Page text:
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Guide to the W. Robert Leckie Papers, 1768-1906 and undated

Summary

Although filed under the name Leckie, the collection primarily consists of the papers of two individuals: W. Robert Leckie, and his son-in-law, William Hendrick. The papers of Leckie, who was educated in Scotland, are concerned with construction of public buildings, canals, arsenals, aqueducts, fortifications, masonry of the Chesapeake and Ohio Canal, and surveying and building of walls in the District of Columbia. The papers of Hendrick and those of his wife, after his death, constitute a long record of the sales of plantation products and the purchase of supplies from commission merchants in Petersburg, Virginia, and the operation of a series of corn and grain farms.

Collection Details

Collection Number
RL.11344
Title
W. Robert Leckie papers
Date
1768-1906 and undated
Creator
Leckie, W. Robert
Extent
3 Linear Feet
Repository
David M. Rubenstein Rare Book & Manuscript Library
Language
Materials in English

Collection Overview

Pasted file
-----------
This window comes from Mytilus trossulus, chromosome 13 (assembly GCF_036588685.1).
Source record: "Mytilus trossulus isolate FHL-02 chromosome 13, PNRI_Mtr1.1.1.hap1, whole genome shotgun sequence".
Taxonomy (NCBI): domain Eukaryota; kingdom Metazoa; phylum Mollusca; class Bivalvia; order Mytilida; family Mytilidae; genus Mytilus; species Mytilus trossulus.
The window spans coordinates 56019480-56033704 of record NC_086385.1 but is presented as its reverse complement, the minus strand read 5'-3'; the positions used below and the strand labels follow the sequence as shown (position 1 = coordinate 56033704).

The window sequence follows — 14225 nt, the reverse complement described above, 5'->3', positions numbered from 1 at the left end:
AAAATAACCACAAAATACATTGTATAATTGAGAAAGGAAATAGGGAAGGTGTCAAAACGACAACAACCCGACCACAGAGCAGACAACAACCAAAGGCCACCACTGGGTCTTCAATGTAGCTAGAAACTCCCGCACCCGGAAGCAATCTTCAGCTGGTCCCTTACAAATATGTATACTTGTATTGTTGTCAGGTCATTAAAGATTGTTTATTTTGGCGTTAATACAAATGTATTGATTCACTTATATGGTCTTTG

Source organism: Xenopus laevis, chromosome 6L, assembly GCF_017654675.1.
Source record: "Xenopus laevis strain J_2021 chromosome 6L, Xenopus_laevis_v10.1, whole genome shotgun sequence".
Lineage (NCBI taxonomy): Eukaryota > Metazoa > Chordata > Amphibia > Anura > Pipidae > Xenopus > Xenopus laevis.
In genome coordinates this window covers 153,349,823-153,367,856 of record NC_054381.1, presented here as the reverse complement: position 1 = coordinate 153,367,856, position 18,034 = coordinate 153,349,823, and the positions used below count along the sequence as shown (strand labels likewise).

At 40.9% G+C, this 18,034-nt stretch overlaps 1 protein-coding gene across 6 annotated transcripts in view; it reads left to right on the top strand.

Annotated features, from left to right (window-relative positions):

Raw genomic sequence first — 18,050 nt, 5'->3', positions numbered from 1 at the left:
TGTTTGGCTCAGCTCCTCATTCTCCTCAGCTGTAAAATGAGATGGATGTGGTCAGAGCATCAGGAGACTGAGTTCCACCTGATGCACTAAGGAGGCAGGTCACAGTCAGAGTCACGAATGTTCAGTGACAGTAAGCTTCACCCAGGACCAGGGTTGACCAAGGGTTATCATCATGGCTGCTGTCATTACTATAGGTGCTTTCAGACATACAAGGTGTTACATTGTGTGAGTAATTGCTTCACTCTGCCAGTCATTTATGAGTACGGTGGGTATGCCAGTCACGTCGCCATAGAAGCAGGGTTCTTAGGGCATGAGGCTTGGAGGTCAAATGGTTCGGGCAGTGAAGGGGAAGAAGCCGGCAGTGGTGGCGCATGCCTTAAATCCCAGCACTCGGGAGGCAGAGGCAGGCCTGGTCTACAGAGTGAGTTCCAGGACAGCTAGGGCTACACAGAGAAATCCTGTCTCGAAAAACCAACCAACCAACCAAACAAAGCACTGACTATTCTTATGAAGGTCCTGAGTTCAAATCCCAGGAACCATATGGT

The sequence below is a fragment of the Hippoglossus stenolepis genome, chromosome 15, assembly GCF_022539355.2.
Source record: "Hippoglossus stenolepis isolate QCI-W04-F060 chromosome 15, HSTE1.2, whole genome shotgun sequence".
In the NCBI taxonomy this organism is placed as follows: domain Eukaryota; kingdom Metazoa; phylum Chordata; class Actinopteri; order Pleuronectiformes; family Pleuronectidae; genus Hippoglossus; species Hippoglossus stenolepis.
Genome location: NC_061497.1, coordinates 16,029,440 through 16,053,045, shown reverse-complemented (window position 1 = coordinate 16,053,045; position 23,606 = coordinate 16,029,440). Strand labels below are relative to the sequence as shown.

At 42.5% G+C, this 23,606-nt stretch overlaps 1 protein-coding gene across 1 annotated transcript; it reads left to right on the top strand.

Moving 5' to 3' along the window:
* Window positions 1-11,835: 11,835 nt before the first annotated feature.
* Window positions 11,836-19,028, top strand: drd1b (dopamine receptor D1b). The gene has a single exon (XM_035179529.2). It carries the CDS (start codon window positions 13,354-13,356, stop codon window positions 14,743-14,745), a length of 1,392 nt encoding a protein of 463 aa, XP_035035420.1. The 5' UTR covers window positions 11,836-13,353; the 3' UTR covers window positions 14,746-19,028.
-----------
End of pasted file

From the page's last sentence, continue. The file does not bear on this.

The collection is divided into two series: Correspondence and Papers, and Ledgers. The papers of W. Robert Leckie and William Hendrick overlap; both series contain records of Hendrick's ancestors. Both series are arranged chronologically by year.

In the Correspondence and Papers series, the papers of W. Robert Leckie are concerned with the construction of public buildings, canals, arsenals, aqueducts, fortifications, masonry of the Chesapeake and Ohio Canal, and surveying and building of walls in the District of Columbia. The papers focus primarily on the prices of commodities used in construction work, rather than on qualities of military architecture itself. Also included are the records of a lawsuit between Leckie and James Couty; papers relative to experiments in the production of lime, cement, and bricks; nine letters from Isaac Roberdeau revealing practices of engineers of the period; and a 91-page bound report of the commissioners appointed by the president for planning the defense of the United States. This report, though undated, was probably made after the War of 1812 and includes extensive details relative to the problems of defense, including topography, waterways, roadways, population, distances, and probable expenses of constructing forts. Some of Leckie's papers reflect his efforts to obtain contracts for the construction of such buildings at the Augusta Arsenal.